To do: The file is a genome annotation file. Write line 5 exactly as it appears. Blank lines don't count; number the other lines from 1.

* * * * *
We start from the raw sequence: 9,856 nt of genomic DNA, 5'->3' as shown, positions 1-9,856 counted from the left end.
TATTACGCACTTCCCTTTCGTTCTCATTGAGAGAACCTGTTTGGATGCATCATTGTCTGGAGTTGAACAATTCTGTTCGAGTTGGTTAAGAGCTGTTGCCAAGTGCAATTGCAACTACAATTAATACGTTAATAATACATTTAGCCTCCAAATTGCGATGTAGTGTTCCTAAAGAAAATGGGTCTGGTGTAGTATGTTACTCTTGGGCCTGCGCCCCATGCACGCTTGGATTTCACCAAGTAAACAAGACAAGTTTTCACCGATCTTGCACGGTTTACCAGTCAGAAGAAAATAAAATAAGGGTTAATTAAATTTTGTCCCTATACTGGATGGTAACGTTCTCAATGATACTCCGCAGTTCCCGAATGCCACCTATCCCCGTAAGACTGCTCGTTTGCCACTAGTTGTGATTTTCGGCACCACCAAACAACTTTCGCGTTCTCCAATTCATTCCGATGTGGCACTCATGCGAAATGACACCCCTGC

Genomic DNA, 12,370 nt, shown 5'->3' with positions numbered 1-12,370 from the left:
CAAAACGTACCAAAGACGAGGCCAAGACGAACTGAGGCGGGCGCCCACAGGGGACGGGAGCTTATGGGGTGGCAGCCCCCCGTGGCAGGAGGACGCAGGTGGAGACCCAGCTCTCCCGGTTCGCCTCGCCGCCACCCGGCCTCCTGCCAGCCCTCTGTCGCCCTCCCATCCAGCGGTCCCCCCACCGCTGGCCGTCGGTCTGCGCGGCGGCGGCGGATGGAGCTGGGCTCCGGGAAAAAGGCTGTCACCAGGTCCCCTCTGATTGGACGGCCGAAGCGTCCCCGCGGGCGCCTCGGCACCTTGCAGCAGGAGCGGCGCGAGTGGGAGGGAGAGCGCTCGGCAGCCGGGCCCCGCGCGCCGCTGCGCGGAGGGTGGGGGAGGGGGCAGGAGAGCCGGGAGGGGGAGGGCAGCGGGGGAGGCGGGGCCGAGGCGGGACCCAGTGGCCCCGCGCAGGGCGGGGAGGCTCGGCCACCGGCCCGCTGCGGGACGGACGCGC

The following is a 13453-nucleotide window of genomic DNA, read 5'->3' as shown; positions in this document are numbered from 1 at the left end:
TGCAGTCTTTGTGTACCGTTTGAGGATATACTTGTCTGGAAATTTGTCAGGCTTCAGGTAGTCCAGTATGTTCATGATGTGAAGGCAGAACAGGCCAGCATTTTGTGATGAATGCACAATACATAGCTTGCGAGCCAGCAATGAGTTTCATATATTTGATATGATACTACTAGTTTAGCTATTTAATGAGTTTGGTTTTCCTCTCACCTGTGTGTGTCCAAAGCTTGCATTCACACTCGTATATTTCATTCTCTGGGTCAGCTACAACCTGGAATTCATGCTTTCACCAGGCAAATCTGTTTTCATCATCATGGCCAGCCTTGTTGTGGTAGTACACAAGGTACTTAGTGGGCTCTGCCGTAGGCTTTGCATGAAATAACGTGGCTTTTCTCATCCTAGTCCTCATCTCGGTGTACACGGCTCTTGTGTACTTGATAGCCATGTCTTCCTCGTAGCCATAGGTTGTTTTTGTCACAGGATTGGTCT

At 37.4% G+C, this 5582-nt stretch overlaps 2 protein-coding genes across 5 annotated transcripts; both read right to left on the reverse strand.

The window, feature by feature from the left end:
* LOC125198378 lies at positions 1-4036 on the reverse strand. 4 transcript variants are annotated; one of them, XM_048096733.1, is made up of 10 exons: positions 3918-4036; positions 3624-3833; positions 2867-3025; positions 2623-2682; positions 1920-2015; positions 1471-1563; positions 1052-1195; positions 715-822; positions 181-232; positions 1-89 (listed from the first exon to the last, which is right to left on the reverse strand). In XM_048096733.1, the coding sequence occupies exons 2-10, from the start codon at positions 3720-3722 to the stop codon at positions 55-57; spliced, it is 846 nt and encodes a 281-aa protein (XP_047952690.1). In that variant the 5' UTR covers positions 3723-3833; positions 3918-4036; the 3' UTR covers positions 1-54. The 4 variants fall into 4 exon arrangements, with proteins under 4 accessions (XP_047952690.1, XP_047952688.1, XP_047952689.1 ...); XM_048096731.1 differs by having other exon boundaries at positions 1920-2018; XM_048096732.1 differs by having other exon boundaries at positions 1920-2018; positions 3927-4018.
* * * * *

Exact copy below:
The following is a 13453-nucleotide window of genomic DNA, read 5'->3' as shown; positions in this document are numbered from 1 at the left end: